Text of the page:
In Focus

Standing female figure (1974.Sc.1)

The durable hardwood used to carve this figure indicates the tall, slender female was someone of importance or status. Sculpted with naturalistic proportions and raised dot scarification on her temples, she is elaborately clothed in an apron rather than nude, adorned with beaded necklaces, and posed standing rather than kneeling as a supplicant. She carries neither a pestle nor a water jug, conventional symbols of a woman’s domestic role. Instead, her hands appear to frame her rounded abdomen, perhaps an indication of pregnancy. These attributes suggest the figure represents a female ancestor who in life was responsible for protecting her lineage.

Radiocarbon dating analysis has dated the sculpture, attributed to the Djennenke, a pre-Dogon people of Mali, to between the 11th and 13th century CE. Its history is related to the glorious Wagadu (also called Ghana), Mali, and Songhai (also called Gao) empires, which flourished from the 8th to the 16th century CE and declined because of drought or conquest. “Pagan” villagers, choosing to preserve their cultural traditions and resist conversion to Islam, migrated south (toward present-day Senegal) and east (toward present-day Mali) to escape equestrian invaders from the north.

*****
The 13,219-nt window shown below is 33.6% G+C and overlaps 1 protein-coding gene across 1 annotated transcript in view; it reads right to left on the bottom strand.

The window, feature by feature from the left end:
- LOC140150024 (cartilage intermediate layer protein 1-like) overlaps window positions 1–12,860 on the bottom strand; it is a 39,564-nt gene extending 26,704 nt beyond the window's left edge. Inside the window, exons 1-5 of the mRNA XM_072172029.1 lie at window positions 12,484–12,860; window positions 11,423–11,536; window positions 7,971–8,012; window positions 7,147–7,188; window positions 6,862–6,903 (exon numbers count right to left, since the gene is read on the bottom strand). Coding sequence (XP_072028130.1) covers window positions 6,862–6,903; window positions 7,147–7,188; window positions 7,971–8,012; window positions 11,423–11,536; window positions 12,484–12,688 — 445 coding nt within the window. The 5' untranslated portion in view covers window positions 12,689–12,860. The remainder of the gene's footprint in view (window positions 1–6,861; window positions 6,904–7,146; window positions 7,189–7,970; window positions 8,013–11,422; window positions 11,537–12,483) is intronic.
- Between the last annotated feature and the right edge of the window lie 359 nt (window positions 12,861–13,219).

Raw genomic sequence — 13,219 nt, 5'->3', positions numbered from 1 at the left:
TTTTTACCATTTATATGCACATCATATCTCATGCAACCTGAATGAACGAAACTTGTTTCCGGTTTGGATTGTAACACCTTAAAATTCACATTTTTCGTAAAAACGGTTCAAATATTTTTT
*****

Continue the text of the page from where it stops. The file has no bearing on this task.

Peoples known today as the Dogon, and who probably had multiple origins, settled on the nearly inaccessible Bandiagara cliffs, safe from Muslim invasions. Some came from the Inland Niger Delta region, once an area of highly developed commercial centers, and settled in Jenne (also called Jenne-Jeno or Old Jenne), where large terracotta sculptures dating from the 13th to 16th century were unearthed in the mid-20th century. Depicting mounted warriors and maternity figures among other subjects, the terracottas are distinguished by distinctive bulging eyes, ovoid heads, dotlike scarification at the temples, elaborate dress, and naturalistic proportions. Similar figures carved from wood have been discovered in caves on the Bandiagara plateau, some ninety miles from the Inland Niger Delta. Because the terracotta and wooden figures are similar in form, scarification, dress, and adornment and have comparable dates, a connection likely exists between the two. The wooden sculptures are attributed to either the Djennenke peoples or the Kagoro clan of the Soninke.

This statue is the oldest wooden sculpture in the Dallas Museum of Art collection from south of the Sahara. Its lustrous surface, the result of innumerable anointments with oil, continues to exude oil, suggesting it may have remained in use until the mid-20th century.

Excerpt from

Roslyn A. Walker, The Arts of Africa at the Dallas Museum of Art (New Haven and London: Yale University Press, 2009), 2.